First stop is at the Burning Man Pub for some drinks. The main attraction here is a guy on display who is ETERNALLY ON FIRE. This is the kind of off the wall thing that occurs all the time in this game. After speaking to his former lover, I learned that this guy is named Ignus and is obsessed with fire magic. Because of his experimentation, he has becomes trapped between this realm and that of fire. She also informed me that he prophesied my arrival and that I would release him from his torture. Obviously, he was not entirely right because I don’t know how to do this yet so she keeps annoyingly asking me “Are you going to free him go now?”
I also ran into another NPC who joined my party called Dak’kon who has a blade formed by only by his mind. Now this guy was pretty interesting. I convinced him to join my party by having a philosophical argument about what knowing yourself means. I repeated his own past words to him he had forgotten. Cool huh? He also has a disc that contains the “Bible” of his people with their history and philosophy. This translates to 30 minutes of me reading this history on the disc and telling him what I learned. I thought it was a great way to find his background story rather than mindless exposition and also allows a display of a wide variety of narrative voices.
[My new buddy.]
Continued chats with patrons didn’t reveal terribly much. I chatted with an old dwarf who told me of his faction and the barkeep who yelled at me for a previous incident. Apparently I trashed his bar in the past, left the mess, and left my eye as payment. To get the eye back I need to pay him back for the damages. Kind of like the Hangover, huh? And yes, you heard right, one of your accessory slots is AN EYEBALL. You can get several types of lenses later in the game with different effects.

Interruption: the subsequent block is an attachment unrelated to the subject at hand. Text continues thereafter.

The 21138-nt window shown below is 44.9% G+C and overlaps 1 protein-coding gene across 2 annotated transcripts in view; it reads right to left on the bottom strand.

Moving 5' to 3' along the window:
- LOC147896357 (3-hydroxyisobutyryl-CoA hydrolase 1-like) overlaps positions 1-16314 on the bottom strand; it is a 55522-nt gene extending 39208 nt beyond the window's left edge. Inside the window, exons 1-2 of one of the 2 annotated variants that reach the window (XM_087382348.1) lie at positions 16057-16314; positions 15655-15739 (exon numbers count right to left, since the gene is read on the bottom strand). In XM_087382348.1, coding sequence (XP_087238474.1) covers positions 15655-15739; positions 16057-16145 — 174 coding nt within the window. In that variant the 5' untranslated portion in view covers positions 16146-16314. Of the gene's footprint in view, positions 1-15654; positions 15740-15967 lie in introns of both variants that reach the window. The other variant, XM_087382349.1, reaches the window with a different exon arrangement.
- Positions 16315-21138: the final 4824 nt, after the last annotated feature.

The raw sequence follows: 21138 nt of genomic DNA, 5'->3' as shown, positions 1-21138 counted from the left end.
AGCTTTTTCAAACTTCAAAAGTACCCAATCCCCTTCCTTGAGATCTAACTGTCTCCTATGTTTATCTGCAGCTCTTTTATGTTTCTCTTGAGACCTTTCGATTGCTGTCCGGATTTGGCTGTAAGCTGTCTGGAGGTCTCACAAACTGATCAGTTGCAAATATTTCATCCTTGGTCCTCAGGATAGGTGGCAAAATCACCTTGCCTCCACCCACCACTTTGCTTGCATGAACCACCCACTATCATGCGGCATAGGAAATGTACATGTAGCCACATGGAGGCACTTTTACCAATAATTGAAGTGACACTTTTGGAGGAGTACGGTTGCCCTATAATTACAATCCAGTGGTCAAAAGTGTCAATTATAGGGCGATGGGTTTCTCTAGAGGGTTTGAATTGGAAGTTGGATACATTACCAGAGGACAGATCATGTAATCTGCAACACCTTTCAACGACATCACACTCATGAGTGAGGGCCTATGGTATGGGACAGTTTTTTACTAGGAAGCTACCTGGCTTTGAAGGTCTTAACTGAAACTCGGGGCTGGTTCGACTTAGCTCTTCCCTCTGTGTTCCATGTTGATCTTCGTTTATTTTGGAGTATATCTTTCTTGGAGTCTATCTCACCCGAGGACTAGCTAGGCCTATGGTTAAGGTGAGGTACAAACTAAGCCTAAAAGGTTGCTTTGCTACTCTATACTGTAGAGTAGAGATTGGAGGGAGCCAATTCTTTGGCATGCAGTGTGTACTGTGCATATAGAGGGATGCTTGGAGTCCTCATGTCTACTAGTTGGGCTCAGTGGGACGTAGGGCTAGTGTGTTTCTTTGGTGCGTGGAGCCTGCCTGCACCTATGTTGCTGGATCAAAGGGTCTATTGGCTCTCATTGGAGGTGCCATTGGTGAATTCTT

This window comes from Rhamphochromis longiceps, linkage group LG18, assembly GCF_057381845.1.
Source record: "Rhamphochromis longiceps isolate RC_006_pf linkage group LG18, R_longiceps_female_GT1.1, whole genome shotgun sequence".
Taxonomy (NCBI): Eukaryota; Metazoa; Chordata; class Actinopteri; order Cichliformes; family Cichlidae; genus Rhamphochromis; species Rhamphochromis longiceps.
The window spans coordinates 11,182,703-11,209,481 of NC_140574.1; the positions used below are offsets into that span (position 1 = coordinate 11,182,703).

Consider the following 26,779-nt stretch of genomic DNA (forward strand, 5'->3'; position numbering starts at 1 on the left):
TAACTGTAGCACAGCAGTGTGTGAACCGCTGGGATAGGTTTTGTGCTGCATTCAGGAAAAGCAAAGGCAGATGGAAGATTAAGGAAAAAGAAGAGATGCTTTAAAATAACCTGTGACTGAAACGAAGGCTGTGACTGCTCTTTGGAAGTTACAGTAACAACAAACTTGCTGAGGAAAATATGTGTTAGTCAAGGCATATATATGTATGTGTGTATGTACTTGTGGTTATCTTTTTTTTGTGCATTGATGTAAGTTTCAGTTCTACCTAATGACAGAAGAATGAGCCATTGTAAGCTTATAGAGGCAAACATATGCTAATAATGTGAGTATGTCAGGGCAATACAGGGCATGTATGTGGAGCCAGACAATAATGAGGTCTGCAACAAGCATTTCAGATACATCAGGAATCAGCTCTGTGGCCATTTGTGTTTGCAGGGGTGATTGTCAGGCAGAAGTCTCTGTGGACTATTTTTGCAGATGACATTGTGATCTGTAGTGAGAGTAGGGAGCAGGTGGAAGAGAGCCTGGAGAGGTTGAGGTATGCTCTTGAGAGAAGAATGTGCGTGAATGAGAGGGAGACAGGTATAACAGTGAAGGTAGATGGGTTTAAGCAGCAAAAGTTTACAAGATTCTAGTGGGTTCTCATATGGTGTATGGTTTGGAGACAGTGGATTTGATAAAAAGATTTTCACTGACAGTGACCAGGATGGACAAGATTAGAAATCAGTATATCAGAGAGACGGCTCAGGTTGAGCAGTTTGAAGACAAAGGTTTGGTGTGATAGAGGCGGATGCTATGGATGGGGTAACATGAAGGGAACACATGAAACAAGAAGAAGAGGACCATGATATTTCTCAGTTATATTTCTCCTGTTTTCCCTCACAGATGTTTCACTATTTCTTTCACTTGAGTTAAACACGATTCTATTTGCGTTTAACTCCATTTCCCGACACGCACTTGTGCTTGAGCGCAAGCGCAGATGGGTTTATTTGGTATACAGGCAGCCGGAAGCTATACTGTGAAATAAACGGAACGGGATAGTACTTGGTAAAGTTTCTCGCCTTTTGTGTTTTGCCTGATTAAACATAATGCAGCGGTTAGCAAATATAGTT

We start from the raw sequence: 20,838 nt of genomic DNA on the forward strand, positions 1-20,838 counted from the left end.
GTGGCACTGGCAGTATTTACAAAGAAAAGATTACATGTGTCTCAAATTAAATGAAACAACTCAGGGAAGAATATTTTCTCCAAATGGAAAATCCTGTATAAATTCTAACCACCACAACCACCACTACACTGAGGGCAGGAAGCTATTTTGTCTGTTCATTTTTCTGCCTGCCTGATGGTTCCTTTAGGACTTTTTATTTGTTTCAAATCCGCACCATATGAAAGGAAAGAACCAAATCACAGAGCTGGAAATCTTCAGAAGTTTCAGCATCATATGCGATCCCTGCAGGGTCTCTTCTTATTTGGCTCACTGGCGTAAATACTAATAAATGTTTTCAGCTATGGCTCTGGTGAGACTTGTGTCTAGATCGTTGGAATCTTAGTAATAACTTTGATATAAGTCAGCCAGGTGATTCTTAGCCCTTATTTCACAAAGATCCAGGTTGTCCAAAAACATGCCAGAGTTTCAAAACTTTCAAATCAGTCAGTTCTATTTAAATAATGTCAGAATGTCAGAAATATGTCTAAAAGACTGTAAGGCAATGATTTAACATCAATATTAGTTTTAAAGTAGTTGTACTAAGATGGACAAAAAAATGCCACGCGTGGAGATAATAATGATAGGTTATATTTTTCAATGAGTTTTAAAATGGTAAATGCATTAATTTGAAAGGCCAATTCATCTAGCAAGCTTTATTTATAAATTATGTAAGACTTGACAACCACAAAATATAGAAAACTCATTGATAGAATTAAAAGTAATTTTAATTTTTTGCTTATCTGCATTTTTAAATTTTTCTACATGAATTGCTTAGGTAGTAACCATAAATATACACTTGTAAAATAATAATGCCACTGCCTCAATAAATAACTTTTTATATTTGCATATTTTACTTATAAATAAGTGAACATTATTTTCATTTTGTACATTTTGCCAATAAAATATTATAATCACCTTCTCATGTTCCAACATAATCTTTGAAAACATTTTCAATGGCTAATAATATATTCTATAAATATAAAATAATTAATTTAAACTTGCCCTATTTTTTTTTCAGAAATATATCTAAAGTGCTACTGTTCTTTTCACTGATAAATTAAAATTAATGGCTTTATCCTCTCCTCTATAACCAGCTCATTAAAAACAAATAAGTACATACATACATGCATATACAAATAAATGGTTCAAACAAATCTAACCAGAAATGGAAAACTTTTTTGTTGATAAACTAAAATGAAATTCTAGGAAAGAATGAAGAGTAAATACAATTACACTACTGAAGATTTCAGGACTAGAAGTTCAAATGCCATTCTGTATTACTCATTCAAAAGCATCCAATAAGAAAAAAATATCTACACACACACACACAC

After this, I hopped to another bar: the local Dustman hangout known as the ‘Gathering Dust Bar’. The main beats I hit here were talking to a young member doubting her belief in the Dustman philosophy and taking a contract to find out why the dead are walking in a crypt within the city. Obviously the Dustmen want people to stay dead, so let’s find out why.
This is where I left off and hope to pick up. I kind of want to power through the main quest to move on, but the side stories are pretty interesting. I may fast track the blog to reflect this and leave more to your experience if you decide to play this game, we'll see.
Life has slowed down a bit and allowed me to do some more playing. I meant to post this over the weekend, but I forgot to put it in the Dropbox. Oops. I actually have another post ready to go soon after about what I did this weekend.
I’ve also been having some trouble with screenshots where the sprites are missing. Not sure what’s going on. It doesn’t seem to happen all the time and my experiments haven’t shown any particular issues that cause it. I guess I’ll find out later. Let me know if you have any ideas or solutions, as well.
Next time I’ll talk about finding Pharod, my thoughts on gaming as an adult, and if I may have fallen out of unconditional love with Planescape.